long, unbroken folds of marble drapery to her feet, which were hidden by it. Tatyana was looking straight before her, only at Litvinov; her cold, calm gaze, too, was the gaze of a statue. He read his sentence in it; he bowed, took a letter from the hand held out so immovably to him, and silently withdrew.
Kapitolina Markovna ran to Tatyana; but the latter turned off her embraces and dropped her eyes; a flush of colour spread over her face, and with the words, 'and now, the sooner the better,' she went into the bedroom. Kapitolina Markovna followed her with hanging head.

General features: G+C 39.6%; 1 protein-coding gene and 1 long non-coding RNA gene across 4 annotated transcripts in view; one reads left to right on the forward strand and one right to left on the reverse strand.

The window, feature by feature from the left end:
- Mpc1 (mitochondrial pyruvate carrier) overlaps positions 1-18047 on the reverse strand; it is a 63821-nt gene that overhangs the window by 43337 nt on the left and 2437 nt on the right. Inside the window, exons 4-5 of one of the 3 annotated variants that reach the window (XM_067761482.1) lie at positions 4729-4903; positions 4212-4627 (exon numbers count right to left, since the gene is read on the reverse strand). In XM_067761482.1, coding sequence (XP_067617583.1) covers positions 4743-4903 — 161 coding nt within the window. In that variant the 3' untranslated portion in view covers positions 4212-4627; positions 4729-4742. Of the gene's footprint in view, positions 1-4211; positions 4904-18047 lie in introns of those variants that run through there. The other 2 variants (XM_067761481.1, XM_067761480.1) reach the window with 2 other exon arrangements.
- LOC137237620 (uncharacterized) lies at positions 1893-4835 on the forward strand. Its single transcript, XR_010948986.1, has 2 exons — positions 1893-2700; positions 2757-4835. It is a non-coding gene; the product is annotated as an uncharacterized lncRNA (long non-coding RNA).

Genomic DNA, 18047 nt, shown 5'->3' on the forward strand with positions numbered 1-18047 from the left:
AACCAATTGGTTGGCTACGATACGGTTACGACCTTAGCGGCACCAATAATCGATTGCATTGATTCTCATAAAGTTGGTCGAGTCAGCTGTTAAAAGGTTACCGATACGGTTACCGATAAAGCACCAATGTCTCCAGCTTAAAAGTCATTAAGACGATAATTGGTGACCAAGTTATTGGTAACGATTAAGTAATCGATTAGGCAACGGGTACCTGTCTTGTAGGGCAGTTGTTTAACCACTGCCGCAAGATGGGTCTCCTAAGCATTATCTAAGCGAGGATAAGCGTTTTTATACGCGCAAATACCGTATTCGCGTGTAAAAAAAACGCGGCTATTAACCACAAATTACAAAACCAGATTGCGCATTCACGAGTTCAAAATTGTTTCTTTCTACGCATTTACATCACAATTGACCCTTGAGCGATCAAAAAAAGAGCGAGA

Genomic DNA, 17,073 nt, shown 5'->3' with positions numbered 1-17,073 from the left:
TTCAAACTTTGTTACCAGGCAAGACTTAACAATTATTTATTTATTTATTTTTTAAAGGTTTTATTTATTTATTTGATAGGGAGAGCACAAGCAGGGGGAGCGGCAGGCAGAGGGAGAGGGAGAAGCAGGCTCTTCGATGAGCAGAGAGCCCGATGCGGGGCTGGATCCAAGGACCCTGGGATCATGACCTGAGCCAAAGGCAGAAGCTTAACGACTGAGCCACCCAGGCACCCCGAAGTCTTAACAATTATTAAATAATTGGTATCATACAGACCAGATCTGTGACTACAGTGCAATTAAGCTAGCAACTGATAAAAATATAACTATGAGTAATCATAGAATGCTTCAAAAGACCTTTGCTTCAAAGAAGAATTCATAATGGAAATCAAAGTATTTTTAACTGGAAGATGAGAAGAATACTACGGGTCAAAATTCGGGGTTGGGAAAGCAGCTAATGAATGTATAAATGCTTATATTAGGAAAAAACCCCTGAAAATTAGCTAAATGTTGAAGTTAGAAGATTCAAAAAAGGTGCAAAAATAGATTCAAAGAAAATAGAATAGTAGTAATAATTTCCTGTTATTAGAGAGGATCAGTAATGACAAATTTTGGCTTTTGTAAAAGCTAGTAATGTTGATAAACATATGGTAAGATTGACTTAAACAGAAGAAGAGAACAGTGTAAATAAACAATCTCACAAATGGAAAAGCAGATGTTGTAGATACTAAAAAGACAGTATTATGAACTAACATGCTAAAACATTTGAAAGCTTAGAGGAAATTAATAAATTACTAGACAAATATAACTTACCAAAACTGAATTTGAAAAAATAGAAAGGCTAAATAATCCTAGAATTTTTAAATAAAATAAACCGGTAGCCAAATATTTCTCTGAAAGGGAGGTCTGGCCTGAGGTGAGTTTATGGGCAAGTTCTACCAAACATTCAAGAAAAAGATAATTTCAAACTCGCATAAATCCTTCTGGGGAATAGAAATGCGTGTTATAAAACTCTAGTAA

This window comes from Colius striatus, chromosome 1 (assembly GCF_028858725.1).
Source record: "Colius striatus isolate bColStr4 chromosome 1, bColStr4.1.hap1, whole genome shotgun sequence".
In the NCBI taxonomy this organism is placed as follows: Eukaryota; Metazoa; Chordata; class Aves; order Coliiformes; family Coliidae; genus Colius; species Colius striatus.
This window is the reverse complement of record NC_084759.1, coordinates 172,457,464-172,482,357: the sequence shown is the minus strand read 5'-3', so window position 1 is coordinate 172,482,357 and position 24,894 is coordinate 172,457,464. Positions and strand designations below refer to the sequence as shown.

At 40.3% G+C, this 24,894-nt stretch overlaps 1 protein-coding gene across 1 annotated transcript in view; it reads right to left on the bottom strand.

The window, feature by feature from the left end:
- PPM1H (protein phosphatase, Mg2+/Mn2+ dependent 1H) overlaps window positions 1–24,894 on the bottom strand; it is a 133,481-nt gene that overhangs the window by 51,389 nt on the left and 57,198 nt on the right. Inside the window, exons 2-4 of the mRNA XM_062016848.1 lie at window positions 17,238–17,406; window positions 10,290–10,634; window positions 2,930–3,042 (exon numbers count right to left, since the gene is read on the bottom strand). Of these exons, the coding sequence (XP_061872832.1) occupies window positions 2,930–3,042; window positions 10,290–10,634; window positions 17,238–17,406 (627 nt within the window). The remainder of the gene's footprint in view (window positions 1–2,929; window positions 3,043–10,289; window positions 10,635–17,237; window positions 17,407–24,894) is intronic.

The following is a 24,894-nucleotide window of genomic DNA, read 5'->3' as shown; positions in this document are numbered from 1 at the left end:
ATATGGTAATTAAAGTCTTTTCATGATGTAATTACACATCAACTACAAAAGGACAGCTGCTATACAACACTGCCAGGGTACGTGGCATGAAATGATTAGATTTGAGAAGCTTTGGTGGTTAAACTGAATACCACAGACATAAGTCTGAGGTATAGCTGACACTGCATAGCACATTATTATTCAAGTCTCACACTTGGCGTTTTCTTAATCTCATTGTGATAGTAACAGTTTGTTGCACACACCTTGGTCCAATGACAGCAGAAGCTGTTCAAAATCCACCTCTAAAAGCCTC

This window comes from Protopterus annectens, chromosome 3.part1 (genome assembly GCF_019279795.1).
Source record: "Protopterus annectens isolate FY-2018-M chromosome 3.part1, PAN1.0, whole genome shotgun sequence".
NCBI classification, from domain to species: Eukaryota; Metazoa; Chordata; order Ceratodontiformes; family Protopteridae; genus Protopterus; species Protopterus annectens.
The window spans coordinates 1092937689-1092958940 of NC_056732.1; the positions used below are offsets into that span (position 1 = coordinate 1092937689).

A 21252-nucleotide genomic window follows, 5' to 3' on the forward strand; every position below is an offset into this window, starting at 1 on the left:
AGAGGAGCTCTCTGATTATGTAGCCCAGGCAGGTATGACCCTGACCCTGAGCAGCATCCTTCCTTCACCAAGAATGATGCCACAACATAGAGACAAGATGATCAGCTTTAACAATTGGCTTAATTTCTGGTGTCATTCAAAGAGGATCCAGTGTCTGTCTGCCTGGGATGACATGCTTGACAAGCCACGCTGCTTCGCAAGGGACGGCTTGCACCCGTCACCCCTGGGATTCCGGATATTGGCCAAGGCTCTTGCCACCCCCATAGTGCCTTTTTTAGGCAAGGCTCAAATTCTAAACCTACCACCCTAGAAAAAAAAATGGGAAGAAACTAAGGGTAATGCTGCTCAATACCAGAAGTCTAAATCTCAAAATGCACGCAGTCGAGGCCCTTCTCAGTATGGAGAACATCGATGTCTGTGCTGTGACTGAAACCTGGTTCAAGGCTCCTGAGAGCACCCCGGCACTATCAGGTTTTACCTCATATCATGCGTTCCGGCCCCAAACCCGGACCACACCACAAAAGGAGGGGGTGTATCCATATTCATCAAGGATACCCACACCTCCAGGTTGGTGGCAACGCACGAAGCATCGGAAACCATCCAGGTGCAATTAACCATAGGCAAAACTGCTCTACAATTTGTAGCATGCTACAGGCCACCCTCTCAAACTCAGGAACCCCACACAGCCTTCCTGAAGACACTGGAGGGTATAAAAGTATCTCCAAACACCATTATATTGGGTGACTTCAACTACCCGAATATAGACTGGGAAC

The letter, entrusted to Litvinov by Tatyana, was addressed to one of her Dresden friends—a German lady—who let small furnished apartments. Litvinov dropped the letter into the post-box, and it seemed to him as though with that tiny scrap of paper he was dropping all his past, all his life into the tomb. He went out of the town, and strolled a long time by narrow paths between vineyards; he could not shake off the persistent sensation of contempt for himself, like the importunate buzzing of flies in summer: an unenviable part, indeed, he had played in the last interview. . . . And when he went back to his hotel, and after a little time inquired about the ladies, he was told that immediately after he had gone out, they had